New York City is facing major cuts to its public schools, but there’s debate about exactly where in the Department of Education’s budget they should fall.
According to Chancellor Joel Klein, the only way to make a dent in the DOE’s budget is to lay off teachers. Teachers union president Michael Mulgrew has repeatedly rejected this idea and suggested that fewer no-bid contracts, payments to consultants, and a new retirement incentive, are the way to go.
Part of the challenge in figuring out where to make cuts is the haze surrounding where money is spent in the first place.
A breakdown of the department’s budget (below) for the current school year offers a broad outline of the DOE’s major spending areas, showing that pension costs, student transportation, and school facilities are budget heavyweights. But how the largest pot of money, the some $11.9 billion that goes to district principals, gets spent is largely unknown. Principals are required to report how they intend to spend the money, but the department doesn’t disclose where it ends up.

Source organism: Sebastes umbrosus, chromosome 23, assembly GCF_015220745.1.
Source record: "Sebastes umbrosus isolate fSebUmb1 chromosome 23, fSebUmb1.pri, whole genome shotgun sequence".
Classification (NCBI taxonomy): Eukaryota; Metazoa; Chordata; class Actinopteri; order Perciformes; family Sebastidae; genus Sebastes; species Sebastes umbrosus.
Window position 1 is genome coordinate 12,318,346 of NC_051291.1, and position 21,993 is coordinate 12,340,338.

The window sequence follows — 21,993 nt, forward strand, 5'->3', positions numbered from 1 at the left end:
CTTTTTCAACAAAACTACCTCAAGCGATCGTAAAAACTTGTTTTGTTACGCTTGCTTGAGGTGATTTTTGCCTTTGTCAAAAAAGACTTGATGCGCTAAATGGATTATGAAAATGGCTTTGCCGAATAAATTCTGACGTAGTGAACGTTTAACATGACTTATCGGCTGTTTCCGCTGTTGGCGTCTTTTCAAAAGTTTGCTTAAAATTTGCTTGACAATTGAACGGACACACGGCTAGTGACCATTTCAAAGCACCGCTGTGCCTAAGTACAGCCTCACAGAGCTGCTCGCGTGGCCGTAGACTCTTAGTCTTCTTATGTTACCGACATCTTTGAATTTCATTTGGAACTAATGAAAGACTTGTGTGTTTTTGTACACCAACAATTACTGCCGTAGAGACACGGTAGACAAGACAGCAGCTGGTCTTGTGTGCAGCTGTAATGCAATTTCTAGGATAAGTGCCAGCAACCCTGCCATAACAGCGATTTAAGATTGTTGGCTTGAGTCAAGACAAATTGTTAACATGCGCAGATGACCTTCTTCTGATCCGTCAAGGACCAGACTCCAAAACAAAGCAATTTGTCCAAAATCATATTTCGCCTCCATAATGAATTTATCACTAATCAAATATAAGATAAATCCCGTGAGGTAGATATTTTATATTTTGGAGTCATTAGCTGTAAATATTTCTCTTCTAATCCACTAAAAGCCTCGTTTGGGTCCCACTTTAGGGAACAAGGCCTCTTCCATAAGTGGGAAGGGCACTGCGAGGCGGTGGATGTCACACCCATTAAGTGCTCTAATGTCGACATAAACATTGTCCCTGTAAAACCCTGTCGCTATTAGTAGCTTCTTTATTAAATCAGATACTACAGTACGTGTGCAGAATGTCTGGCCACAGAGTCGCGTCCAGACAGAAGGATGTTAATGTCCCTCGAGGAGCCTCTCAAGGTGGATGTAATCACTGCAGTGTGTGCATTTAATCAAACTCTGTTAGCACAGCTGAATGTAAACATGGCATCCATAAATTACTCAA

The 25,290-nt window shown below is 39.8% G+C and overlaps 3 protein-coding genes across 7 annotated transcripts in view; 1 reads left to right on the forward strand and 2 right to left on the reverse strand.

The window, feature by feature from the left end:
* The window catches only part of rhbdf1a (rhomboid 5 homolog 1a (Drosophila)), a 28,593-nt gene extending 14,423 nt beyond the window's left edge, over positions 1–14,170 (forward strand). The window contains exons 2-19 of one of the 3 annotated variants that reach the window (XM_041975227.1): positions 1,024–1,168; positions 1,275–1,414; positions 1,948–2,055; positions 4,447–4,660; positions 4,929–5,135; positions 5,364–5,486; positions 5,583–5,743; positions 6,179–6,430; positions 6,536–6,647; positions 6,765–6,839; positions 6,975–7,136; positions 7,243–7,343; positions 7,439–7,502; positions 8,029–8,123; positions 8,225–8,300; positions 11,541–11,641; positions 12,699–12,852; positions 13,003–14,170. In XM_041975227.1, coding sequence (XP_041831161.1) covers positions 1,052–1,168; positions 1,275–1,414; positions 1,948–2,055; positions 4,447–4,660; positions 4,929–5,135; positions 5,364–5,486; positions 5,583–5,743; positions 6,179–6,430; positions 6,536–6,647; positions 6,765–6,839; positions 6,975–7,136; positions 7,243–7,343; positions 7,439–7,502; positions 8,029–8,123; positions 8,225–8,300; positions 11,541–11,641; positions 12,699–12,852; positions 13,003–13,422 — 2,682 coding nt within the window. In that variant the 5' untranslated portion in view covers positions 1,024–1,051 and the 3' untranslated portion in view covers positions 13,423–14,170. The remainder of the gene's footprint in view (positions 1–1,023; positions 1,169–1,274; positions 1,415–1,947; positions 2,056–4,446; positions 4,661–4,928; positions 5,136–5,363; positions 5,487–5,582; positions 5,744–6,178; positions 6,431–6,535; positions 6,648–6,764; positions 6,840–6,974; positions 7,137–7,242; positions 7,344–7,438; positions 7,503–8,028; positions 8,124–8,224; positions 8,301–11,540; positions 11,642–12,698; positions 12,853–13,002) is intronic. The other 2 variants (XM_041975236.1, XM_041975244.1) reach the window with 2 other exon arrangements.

It’s unclear how much the department will have to cut out of next year’s budget. Governor Paterson’s proposed budget puts the figure at $418 million, but it’s probably closer to $600 million.
That’s because Paterson’s budget counts capital funding as operational aide, even though money for capital improvements can’t be used for operational costs. His budget also creates new costs for the city without counting them as reductions in state aid. For example, the state currently pays for special education summer school, but it could push that $80 million bill over to the city’s budget, a new cost that’s not counted as a loss in aid in the governor’s budget.
One way or another the cuts will have to be made. Help us lay out the facts by emailing email@example.com.